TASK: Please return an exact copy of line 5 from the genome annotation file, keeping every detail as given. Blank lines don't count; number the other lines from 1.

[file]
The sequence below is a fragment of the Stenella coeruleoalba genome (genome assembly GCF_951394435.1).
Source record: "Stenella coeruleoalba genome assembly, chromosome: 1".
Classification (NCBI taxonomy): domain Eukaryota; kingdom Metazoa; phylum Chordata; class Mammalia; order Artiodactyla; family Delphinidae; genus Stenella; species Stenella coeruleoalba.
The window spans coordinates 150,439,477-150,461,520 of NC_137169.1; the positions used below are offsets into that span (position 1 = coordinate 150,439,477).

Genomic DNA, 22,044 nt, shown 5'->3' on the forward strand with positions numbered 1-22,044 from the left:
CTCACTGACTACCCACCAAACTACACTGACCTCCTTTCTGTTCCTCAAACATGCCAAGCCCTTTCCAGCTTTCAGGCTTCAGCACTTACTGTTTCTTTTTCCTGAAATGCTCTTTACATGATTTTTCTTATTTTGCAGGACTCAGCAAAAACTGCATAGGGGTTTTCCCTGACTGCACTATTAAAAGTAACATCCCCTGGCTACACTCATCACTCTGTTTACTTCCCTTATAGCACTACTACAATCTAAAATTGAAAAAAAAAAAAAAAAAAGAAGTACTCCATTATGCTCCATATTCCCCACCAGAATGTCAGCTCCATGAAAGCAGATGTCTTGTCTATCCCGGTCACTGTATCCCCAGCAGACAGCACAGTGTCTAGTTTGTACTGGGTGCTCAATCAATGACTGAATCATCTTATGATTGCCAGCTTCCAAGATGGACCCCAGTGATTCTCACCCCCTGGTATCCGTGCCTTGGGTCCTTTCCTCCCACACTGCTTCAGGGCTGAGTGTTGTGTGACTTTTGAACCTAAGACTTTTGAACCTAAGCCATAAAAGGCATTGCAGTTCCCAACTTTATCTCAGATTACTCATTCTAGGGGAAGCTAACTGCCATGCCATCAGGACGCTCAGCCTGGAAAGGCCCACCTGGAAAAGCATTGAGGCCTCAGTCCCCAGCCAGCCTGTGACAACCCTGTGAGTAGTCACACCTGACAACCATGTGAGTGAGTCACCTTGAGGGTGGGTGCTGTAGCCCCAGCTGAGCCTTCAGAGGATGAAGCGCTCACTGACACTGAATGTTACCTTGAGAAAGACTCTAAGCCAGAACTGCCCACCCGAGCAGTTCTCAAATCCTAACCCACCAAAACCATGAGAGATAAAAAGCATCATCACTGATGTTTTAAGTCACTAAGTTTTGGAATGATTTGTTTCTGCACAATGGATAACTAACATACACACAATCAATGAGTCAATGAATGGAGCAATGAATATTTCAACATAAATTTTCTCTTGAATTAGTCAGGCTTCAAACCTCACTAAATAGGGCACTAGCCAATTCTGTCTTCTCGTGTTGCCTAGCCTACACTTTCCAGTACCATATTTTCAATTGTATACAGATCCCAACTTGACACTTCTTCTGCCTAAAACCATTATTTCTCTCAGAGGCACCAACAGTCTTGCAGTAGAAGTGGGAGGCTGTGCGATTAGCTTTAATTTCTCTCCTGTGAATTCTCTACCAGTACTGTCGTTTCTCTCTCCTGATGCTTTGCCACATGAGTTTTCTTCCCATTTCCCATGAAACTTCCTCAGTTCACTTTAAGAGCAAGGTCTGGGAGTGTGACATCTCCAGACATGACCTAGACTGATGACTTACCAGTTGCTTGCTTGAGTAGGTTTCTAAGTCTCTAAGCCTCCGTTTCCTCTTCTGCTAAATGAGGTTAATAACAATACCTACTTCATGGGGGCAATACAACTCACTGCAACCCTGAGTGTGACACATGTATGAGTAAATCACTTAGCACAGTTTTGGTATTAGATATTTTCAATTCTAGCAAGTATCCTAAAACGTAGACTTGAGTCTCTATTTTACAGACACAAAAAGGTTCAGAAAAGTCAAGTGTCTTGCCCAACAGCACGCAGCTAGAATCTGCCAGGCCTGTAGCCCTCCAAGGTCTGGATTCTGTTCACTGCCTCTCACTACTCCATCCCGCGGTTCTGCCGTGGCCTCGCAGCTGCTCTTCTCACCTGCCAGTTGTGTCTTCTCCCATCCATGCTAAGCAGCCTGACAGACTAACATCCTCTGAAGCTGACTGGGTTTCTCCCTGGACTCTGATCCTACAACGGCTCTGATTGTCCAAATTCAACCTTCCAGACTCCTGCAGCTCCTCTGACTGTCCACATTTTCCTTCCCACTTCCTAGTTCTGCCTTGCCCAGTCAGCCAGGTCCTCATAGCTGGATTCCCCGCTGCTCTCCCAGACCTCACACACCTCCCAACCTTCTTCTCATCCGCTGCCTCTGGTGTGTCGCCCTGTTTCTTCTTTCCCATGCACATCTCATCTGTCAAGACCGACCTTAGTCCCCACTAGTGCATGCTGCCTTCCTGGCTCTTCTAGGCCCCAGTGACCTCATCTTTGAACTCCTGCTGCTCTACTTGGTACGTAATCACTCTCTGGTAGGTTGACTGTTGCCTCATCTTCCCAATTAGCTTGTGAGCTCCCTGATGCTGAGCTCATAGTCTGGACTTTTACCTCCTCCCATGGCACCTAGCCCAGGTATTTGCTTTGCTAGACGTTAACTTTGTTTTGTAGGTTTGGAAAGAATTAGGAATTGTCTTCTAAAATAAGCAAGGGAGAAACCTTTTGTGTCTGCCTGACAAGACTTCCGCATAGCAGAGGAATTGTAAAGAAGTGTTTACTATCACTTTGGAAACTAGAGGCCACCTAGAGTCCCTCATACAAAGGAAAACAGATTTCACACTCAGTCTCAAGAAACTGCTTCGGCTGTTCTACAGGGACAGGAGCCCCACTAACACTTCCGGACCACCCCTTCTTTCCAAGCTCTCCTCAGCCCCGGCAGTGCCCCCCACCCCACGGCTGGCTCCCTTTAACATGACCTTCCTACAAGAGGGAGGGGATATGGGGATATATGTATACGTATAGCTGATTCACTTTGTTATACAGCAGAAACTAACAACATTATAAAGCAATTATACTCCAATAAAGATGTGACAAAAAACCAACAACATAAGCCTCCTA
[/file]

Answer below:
Genomic DNA, 22,044 nt, shown 5'->3' on the forward strand with positions numbered 1-22,044 from the left: